Now, to the money question: Given the distribution of personality types on the left and right, which distribution is more likely to produce members of Mensa? The answer: Those who self-identify as persons of the right are 15% more likely to qualify for membership in Mensa than those who self-identify as persons of the left. This result is plausible because it is consistent with the pronounced anti-government tendencies of the very-high-IQ members of the Triple Nine Society (see “IQ and Politics”).

REPUBLICANS (AND LIBERTARIANS) ARE HAPPIER THAN DEMOCRATS

That statement follows from research by the Pew Research Center (“Are We Happy Yet?” February 13, 2006) and Gallup (“Republicans Report Much Better Health Than Others,” November 30, 2007).

Pew reports:

Some 45% of all Republicans report being very happy, compared with just 30% of Democrats and 29% of independents. This finding has also been around a long time; Republicans have been happier than Democrats every year since the General Social Survey began taking its measurements in 1972….

Of course, there’s a more obvious explanation for the Republicans’ happiness edge. Republicans tend to have more money than Democrats, and — as we’ve already discovered — people who have more money tend to be happier.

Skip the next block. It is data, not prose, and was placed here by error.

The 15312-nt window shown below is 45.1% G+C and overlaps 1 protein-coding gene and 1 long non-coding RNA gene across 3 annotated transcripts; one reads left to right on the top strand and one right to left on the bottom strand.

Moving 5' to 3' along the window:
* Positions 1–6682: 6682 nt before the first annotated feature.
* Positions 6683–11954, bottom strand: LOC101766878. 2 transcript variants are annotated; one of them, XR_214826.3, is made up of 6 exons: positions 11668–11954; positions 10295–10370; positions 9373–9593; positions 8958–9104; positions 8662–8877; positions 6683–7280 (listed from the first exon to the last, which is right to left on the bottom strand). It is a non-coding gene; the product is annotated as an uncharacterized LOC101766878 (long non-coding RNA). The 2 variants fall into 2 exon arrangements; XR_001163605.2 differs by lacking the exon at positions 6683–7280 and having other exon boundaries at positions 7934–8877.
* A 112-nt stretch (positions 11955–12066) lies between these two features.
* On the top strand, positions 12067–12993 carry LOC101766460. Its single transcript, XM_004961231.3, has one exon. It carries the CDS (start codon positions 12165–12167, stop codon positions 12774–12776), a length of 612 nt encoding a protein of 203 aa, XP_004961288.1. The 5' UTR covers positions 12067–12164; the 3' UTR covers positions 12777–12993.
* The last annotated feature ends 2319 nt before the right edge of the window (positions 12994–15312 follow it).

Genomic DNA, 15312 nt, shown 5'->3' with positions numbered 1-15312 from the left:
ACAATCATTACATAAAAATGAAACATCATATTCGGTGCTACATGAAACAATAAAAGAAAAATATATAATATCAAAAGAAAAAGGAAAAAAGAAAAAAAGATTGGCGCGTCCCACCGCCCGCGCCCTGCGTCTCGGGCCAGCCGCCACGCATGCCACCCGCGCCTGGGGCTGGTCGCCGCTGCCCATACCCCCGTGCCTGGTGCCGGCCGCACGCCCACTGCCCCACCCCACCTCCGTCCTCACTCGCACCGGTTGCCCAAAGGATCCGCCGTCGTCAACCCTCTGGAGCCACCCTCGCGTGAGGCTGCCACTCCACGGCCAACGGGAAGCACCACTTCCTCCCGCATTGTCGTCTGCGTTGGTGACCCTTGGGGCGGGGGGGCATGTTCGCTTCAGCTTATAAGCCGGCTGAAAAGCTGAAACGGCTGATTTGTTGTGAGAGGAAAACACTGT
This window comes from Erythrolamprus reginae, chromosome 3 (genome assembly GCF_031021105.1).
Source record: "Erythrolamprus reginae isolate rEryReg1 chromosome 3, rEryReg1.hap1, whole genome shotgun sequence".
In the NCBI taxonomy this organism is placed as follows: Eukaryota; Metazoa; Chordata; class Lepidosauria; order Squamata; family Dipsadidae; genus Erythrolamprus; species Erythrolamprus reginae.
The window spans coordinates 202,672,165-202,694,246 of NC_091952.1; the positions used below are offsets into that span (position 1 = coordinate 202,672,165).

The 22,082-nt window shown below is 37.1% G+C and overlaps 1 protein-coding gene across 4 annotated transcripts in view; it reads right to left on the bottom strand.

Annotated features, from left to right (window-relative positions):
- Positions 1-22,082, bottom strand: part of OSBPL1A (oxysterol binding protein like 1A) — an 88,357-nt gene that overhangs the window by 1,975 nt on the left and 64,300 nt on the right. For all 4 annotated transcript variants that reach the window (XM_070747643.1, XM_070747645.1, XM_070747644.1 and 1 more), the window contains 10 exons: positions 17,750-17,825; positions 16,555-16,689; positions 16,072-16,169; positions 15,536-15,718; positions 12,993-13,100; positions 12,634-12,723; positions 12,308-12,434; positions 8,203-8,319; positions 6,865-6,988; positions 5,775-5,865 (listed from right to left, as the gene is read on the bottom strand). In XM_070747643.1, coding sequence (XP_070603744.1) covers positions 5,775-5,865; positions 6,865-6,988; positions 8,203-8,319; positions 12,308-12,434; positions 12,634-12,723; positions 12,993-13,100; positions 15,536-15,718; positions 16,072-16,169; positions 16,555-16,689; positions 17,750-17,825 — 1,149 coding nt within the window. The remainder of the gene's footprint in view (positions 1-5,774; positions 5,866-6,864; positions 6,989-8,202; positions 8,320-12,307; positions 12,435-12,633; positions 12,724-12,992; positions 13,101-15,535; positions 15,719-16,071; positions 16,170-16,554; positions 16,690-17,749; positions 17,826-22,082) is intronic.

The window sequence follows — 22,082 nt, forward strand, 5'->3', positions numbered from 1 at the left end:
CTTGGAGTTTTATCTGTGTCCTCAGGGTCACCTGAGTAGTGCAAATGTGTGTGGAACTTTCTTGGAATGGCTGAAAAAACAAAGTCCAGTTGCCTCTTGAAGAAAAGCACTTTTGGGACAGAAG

But even this explanation only goes so far. If one controls for household income, Republicans still hold a significant edge: that is, poor Republicans are happier than poor Democrats; middle-income Republicans are happier than middle-income Democrats, and rich Republicans are happier than rich Democrats.

Gallup adds this:

Republicans are significantly more likely to report excellent mental health than are independents or Democrats among those making less than $50,000 a year, and among those making at least $50,000 a year. Republicans are also more likely than independents and Democrats to report excellent mental health within all four categories of educational attainment.

There is a lot more in both sources. Read them for yourself.

Why would Republicans be happier than Democrats? Here’s my thought, Republicans tend to be conservative or libertarian (at least with respect to minimizing government’s role in economic affairs). I refer you to a post in which I discussed Thomas Sowell’s A Conflict of Visions: